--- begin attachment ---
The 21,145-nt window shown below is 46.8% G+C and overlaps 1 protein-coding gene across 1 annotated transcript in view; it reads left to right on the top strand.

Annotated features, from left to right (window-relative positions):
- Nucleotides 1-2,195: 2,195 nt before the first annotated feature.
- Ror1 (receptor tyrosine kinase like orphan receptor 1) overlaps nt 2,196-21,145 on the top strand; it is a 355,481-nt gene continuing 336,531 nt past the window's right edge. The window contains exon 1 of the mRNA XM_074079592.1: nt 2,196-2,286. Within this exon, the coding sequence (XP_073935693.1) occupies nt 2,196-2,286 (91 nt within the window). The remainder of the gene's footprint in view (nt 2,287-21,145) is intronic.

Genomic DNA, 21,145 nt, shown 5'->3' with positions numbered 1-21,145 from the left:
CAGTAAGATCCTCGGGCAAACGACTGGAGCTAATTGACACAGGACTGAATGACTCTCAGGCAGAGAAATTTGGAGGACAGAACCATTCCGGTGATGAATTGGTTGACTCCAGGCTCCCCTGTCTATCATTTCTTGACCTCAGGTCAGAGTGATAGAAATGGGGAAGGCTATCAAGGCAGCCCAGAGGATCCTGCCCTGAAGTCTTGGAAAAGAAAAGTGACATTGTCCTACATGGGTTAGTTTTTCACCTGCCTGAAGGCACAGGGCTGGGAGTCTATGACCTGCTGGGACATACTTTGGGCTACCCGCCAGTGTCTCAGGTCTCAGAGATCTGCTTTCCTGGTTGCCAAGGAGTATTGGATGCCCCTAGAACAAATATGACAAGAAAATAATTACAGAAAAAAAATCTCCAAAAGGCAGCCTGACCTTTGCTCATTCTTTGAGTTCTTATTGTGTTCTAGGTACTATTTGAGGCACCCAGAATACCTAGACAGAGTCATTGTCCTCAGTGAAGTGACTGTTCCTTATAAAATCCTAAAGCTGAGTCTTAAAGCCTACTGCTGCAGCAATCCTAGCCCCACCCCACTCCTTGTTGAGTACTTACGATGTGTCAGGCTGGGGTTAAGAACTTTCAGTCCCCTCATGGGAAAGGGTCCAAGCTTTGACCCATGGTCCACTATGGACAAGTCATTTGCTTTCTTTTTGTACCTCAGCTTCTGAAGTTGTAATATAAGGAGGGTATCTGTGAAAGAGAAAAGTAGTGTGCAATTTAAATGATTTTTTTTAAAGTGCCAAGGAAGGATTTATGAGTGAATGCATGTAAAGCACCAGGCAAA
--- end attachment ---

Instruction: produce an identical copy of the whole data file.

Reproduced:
The 21,145-nt window shown below is 46.8% G+C and overlaps 1 protein-coding gene across 1 annotated transcript in view; it reads left to right on the top strand.

Annotated features, from left to right (window-relative positions):
- Nucleotides 1-2,195: 2,195 nt before the first annotated feature.
- Ror1 (receptor tyrosine kinase like orphan receptor 1) overlaps nt 2,196-21,145 on the top strand; it is a 355,481-nt gene continuing 336,531 nt past the window's right edge. The window contains exon 1 of the mRNA XM_074079592.1: nt 2,196-2,286. Within this exon, the coding sequence (XP_073935693.1) occupies nt 2,196-2,286 (91 nt within the window). The remainder of the gene's footprint in view (nt 2,287-21,145) is intronic.

Genomic DNA, 21,145 nt, shown 5'->3' with positions numbered 1-21,145 from the left:
CAGTAAGATCCTCGGGCAAACGACTGGAGCTAATTGACACAGGACTGAATGACTCTCAGGCAGAGAAATTTGGAGGACAGAACCATTCCGGTGATGAATTGGTTGACTCCAGGCTCCCCTGTCTATCATTTCTTGACCTCAGGTCAGAGTGATAGAAATGGGGAAGGCTATCAAGGCAGCCCAGAGGATCCTGCCCTGAAGTCTTGGAAAAGAAAAGTGACATTGTCCTACATGGGTTAGTTTTTCACCTGCCTGAAGGCACAGGGCTGGGAGTCTATGACCTGCTGGGACATACTTTGGGCTACCCGCCAGTGTCTCAGGTCTCAGAGATCTGCTTTCCTGGTTGCCAAGGAGTATTGGATGCCCCTAGAACAAATATGACAAGAAAATAATTACAGAAAAAAAATCTCCAAAAGGCAGCCTGACCTTTGCTCATTCTTTGAGTTCTTATTGTGTTCTAGGTACTATTTGAGGCACCCAGAATACCTAGACAGAGTCATTGTCCTCAGTGAAGTGACTGTTCCTTATAAAATCCTAAAGCTGAGTCTTAAAGCCTACTGCTGCAGCAATCCTAGCCCCACCCCACTCCTTGTTGAGTACTTACGATGTGTCAGGCTGGGGTTAAGAACTTTCAGTCCCCTCATGGGAAAGGGTCCAAGCTTTGACCCATGGTCCACTATGGACAAGTCATTTGCTTTCTTTTTGTACCTCAGCTTCTGAAGTTGTAATATAAGGAGGGTATCTGTGAAAGAGAAAAGTAGTGTGCAATTTAAATGATTTTTTTTAAAGTGCCAAGGAAGGATTTATGAGTGAATGCATGTAAAGCACCAGGCAAA